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BERLIN (Reuters) - Chancellor Angela Merkel's biggest contender in next year's German election campaign may not be a rival party leader but so-called "social bots" - software programmed to sway opinion on social media sites.
In her first speech to parliament since announcing plans on Sunday to seek a fourth term as chancellor, Merkel called for a debate on how fake news, bots and trolls can manipulate public opinion.
"In order to reach people, to inspire people, we need to deal with this phenomenon and - where necessary - regulate it," Merkel told lawmakers on Wednesday.
The role social networks Facebook and Twitter play in spreading false and malicious information has shot up Merkel's agenda after the shock election of U.S. Republican candidate Donald Trump as president.
Social bots are software programs that mimic human behaviour on social media sites, such as by publishing messages or liking posts. They can be used to spread erroneous information and muddy the debate. Some critics say the proliferation of fake news helped sway the U.S. election in Trump's favor.
With the far-right Alternative for Germany (AfD) having chipped away at support for Merkel's conservatives by attacking her open-door refugee policy, alarm is growing over the influence of bots and fake news on potential voters.
In a sign of how seriously Merkel is taking the matter, she invited Simon Hegelich, professor of political data science at the Technical University of Munich, to brief the executive committee of her Christian Democrats (CDU) on Monday.
"Merkel is really interested in the topic of bots and fake news and hate speech on the Internet and she's very well informed," said Hegelich.
While all of Germany's political parties have said they will not deploy bots in the campaign, the fact that they are mostly anonymous makes it hard to work out who is behind them. Hegelich does not rule out third parties using them to try to discredit parties or politicians.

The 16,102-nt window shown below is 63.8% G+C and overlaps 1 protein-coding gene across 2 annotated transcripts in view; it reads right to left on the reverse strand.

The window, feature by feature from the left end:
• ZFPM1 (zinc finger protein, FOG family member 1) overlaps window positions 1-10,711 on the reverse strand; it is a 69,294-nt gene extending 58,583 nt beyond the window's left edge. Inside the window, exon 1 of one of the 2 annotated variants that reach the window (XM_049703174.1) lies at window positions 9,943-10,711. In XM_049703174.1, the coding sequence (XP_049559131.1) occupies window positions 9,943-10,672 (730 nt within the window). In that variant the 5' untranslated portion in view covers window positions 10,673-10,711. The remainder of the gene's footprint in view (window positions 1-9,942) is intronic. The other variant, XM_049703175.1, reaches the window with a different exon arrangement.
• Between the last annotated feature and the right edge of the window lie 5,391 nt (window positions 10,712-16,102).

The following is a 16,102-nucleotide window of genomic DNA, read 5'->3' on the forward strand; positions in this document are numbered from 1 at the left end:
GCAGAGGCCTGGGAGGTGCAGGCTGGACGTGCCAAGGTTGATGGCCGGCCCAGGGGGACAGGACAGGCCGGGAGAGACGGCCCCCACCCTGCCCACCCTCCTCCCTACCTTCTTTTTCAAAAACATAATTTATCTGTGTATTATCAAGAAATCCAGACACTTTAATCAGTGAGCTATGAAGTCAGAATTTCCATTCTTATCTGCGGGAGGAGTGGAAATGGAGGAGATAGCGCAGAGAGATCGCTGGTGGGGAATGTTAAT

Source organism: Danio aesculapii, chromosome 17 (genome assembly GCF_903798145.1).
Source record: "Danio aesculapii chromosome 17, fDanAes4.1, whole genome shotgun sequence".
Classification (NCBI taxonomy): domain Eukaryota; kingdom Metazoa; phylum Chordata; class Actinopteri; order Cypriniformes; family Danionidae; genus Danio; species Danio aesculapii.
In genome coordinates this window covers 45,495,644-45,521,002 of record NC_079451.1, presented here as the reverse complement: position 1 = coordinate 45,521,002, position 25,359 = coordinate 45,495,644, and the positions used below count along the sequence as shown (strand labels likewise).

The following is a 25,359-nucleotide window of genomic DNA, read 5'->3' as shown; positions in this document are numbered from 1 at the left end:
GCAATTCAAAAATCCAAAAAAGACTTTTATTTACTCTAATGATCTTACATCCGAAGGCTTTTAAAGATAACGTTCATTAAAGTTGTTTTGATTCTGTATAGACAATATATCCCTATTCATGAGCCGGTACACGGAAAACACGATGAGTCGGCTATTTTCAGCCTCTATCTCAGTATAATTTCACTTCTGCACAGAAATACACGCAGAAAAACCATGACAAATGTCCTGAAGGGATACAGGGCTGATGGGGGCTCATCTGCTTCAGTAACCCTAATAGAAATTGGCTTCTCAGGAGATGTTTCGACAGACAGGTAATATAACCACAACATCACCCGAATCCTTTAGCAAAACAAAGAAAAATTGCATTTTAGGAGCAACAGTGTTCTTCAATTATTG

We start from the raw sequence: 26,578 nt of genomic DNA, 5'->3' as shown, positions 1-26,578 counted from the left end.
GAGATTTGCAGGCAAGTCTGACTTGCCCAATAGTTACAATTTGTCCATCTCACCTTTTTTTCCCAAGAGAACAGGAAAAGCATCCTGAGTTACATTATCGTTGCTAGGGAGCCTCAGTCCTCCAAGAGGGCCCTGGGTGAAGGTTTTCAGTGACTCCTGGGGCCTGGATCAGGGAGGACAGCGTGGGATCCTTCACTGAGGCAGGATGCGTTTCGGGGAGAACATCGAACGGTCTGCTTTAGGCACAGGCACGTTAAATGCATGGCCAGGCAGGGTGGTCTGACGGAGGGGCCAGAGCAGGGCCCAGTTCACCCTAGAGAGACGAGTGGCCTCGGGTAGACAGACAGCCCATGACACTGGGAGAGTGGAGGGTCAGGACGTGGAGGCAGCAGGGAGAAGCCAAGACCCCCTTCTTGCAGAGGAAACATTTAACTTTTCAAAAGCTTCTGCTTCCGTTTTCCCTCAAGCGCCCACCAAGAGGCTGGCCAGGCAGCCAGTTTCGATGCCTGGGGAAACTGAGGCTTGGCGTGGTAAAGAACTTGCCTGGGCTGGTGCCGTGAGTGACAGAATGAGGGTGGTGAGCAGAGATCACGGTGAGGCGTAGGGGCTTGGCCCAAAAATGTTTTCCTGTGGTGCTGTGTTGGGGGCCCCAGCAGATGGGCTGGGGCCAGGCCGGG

The head of the domestic intelligence agency raised concern last week about potential Russian interference in Germany's election through the use of misleading media stories.
Moreover, fake news has become a lucrative business model. In the U.S. election campaign, bloggers without political affiliation realized they could earn money by spreading sensational and false stories.
"They act as if they were a news provider, but all the news is fake. It doesn't matter if it's true or not, it's just a business model to get more clicks on advertising," said Hegelich.
Germany's established parties, the CDU and the center-left Social Democrats (SPD), are lagging the AfD in engagement on social media. The AfD has racked up more than 300,000 likes on Facebook, while the CDU and SPD can barely muster 240,000 together.
While this may not seem many among Germany's 62 million voters, many Facebook users share posts with one another, increasing their reach.
Algorithms on Facebook also shape what content appears in a user's news feed, creating so-called "echo rooms" in which posts only reflect user's own views.
Facing a barrage of criticism for failing to stem a flood of phoney news articles in the run-up to the U.S. election, Facebook Chief Executive Mark Zuckerberg has disclosed steps to weed out hoaxes and other false information.
These include making it easier to report false content, working with third-party verification organizations and journalists on fact-checking efforts, and exploring posting warning labels on content that has been flagged as false.
Justice Minister Heiko Maas said last week Germany would closely monitor how Facebook responds to the challenge of fake news, but said legislative measures were limited. Merkel has raised the idea of a code of conduct for social networks.
Thomas Jarzombek, the CDU's spokesman for digital policy, says more transparency is needed and called on journalists at traditional media companies to debunk fake news and create a more informed debate.
He said with 10 months to go until the election, he believed Germany had time to raise awareness of the issue among voters.
Additional reporting by Andreas Rinke; Editing by Janet Lawrence